George Reed – Whatever you report, it should be for constructive healing rather than sensationalism. In this case, justice will be served regardless of media reporting, so why not aim higher? Sincerely, George Reed Bow, New Hampshire Nancy, you had asked about naming a victim of domestic violence. Tough call. I read your article more carefully and I’m grateful that you reported more about the murder victim than the accused. I trust that he got that last hike in the hereafter. Best, George Reed
Bob Clegg – It’s time we stopped protecting people based on gender or skin color She cut the man’s head off and buried it. Using the excuse of a DV victim doesn’t give her a pass. Thank you for Printing the story. Bob Clegg
Theodore Bosen – Just watched the kangaroo court bail hearing for this abuse victim, abused by her husband, abused by the press, and now abused by NH’s Draconian legal system. I am sick from it. The reason for not disclosing domestic abuse victims is to keep open a pathway to encourage them to come forward in safety. What you have helped do is teach every abuse victim in NH that if they ever came forward, they would be victimized yet again with a very public nightmare. I practiced criminal defense for 35 years and this is the most horrific abuse of a domestic violence victim that I have ever witnessed, the worse of it being that the court clearly ignored the legal standard of clear and convincing evidence that she would be a public threat if released. Moreover, I would like to send the smart assed prosecutor to northern Coos to see if he could make a phone call to save his life. No one can! Its clear he doesn’t even know the territory in his jurisdiction. But on top of all this, you jackals will kick a victim twice over to “get your facts!” Bullshit! You are nothing but vultures, reveling in sensationalism. GFY! Theodore Bosen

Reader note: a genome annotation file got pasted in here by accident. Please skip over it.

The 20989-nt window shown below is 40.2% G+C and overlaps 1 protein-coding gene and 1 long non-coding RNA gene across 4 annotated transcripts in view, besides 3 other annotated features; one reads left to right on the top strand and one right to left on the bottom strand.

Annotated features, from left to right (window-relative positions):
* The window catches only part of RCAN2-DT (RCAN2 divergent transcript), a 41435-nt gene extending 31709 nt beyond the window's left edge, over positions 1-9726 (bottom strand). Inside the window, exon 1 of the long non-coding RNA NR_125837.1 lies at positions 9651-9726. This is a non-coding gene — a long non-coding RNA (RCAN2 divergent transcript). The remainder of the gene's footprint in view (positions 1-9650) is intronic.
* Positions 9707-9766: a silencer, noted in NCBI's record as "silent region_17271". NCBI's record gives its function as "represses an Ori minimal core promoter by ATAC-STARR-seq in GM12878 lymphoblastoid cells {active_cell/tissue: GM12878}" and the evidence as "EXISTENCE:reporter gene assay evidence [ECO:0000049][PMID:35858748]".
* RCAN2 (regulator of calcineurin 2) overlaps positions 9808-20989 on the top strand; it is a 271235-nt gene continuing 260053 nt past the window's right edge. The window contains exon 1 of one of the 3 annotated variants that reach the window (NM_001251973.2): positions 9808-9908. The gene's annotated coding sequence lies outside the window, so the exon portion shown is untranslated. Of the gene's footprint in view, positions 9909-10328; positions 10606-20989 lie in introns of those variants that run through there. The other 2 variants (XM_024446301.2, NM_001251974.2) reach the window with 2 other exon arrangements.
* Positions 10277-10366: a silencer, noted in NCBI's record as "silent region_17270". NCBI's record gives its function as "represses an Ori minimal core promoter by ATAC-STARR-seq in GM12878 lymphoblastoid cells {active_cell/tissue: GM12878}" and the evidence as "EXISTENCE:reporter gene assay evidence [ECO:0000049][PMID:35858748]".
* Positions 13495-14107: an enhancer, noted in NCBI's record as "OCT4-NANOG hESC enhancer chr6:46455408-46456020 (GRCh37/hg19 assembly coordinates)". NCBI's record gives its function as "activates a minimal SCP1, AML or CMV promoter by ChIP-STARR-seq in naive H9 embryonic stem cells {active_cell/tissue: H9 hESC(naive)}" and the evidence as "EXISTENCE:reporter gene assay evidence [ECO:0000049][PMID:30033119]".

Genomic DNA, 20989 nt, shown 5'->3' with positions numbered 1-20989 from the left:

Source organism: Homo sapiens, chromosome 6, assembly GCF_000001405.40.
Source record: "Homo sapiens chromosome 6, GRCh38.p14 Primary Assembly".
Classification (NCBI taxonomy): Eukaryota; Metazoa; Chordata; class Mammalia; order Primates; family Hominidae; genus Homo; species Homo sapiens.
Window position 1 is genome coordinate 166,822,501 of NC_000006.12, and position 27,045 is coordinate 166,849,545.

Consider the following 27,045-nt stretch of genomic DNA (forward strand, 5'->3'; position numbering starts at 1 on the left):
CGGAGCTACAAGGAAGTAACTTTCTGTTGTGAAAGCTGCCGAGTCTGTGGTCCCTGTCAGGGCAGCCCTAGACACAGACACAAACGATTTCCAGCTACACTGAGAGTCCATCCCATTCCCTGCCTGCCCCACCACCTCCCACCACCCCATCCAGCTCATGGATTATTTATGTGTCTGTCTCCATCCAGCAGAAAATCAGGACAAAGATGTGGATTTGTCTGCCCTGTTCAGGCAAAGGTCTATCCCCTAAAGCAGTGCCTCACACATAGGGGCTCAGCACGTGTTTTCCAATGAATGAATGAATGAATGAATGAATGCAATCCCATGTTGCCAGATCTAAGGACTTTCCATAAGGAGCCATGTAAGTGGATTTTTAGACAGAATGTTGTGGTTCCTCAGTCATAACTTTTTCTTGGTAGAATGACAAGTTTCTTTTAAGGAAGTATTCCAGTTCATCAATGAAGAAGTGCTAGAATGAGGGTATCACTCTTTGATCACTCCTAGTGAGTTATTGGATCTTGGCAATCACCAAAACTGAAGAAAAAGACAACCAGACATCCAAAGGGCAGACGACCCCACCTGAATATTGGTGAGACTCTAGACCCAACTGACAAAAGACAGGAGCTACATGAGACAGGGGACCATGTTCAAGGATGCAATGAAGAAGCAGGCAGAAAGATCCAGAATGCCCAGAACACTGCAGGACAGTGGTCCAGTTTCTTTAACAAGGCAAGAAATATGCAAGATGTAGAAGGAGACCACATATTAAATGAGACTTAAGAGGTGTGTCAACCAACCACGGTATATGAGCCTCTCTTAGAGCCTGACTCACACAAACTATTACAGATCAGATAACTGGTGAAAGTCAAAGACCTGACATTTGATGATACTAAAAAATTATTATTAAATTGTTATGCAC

Ms. Trevor Shay Pratt – Nancy West, So, do you enjoy putting women in more danger? Because that is what you are doing.
Ms. Trevor Shay Pratt, Somerville, MA